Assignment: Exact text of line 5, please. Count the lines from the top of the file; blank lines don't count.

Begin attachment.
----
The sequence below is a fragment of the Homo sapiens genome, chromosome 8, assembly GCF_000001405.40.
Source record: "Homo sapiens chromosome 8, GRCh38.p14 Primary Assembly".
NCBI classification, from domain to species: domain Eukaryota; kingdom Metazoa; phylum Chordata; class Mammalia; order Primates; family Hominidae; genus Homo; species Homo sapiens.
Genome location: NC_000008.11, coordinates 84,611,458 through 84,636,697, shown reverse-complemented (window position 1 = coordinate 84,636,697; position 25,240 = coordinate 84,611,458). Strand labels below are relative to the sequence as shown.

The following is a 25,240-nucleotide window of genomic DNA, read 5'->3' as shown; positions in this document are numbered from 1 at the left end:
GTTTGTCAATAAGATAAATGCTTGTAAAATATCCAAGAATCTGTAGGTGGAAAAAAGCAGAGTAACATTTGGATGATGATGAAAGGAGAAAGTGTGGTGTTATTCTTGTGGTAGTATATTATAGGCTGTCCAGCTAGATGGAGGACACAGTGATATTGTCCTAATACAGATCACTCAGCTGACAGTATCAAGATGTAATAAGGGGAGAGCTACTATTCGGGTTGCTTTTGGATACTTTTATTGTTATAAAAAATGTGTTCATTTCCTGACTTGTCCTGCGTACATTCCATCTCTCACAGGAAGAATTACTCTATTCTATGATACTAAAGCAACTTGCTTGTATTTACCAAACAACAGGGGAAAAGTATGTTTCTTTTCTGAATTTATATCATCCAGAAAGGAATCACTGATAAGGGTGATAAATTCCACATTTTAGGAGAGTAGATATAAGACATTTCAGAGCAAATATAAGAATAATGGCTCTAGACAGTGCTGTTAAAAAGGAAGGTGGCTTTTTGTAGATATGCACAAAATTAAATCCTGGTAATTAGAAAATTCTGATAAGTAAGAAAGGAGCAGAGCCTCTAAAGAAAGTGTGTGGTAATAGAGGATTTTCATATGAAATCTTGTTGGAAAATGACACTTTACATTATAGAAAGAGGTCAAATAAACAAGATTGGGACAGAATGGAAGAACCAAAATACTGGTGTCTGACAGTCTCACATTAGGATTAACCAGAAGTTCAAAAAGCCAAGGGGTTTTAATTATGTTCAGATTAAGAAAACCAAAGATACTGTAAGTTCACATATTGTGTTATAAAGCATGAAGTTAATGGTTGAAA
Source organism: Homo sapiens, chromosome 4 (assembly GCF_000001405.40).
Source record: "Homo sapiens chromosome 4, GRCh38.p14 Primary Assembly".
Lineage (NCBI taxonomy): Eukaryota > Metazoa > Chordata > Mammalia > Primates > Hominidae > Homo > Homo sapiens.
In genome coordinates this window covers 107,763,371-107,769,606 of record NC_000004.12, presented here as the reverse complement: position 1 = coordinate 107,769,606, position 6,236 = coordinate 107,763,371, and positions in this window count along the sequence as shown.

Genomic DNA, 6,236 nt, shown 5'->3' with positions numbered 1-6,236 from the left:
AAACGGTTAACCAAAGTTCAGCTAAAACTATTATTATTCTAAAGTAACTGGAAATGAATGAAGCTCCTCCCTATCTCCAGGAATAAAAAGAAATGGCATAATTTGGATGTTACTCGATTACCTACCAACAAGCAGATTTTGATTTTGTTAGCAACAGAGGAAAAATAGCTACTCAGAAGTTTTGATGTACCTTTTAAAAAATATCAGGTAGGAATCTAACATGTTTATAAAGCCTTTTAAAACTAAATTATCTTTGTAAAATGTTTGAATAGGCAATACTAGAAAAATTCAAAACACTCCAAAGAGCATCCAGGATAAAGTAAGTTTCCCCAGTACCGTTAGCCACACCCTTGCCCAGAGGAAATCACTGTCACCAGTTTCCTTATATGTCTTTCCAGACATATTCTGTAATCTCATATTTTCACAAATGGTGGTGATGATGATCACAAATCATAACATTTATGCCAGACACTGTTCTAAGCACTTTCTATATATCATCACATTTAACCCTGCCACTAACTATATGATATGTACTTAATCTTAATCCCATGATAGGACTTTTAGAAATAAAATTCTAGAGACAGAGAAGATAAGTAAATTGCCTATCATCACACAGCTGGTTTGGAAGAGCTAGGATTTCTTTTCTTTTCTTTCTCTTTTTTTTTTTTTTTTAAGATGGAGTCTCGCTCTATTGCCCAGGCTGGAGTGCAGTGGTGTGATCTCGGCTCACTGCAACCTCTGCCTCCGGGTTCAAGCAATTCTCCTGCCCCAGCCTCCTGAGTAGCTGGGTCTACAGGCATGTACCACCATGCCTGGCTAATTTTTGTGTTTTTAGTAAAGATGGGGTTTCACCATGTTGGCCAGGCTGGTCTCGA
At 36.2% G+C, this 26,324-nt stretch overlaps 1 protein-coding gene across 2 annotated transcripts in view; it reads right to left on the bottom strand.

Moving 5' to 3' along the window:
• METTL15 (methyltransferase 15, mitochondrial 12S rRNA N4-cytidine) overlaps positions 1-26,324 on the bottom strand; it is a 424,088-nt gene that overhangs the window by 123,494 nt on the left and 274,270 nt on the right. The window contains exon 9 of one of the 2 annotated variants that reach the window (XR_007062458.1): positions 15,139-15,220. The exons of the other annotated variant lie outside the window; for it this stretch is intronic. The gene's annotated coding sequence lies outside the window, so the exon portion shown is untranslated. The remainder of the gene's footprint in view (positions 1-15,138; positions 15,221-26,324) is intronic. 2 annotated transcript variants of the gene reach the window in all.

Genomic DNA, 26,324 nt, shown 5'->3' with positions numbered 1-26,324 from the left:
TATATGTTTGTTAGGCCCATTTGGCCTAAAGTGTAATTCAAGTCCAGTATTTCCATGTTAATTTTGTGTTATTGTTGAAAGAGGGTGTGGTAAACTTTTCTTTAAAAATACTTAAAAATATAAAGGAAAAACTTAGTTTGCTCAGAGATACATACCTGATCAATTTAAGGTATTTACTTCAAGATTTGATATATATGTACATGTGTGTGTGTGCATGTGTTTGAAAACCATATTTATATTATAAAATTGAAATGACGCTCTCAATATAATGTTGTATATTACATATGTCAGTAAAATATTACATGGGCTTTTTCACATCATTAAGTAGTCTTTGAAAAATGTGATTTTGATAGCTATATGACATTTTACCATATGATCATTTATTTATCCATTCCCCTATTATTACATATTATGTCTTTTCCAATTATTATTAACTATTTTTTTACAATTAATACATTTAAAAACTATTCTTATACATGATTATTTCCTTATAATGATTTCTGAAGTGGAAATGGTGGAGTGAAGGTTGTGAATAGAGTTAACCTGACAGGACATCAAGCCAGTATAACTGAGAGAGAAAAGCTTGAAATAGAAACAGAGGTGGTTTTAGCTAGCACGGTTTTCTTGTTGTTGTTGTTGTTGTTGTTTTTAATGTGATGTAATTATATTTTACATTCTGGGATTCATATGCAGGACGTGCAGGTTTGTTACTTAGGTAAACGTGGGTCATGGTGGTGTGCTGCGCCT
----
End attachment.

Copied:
The following is a 25,240-nucleotide window of genomic DNA, read 5'->3' as shown; positions in this document are numbered from 1 at the left end: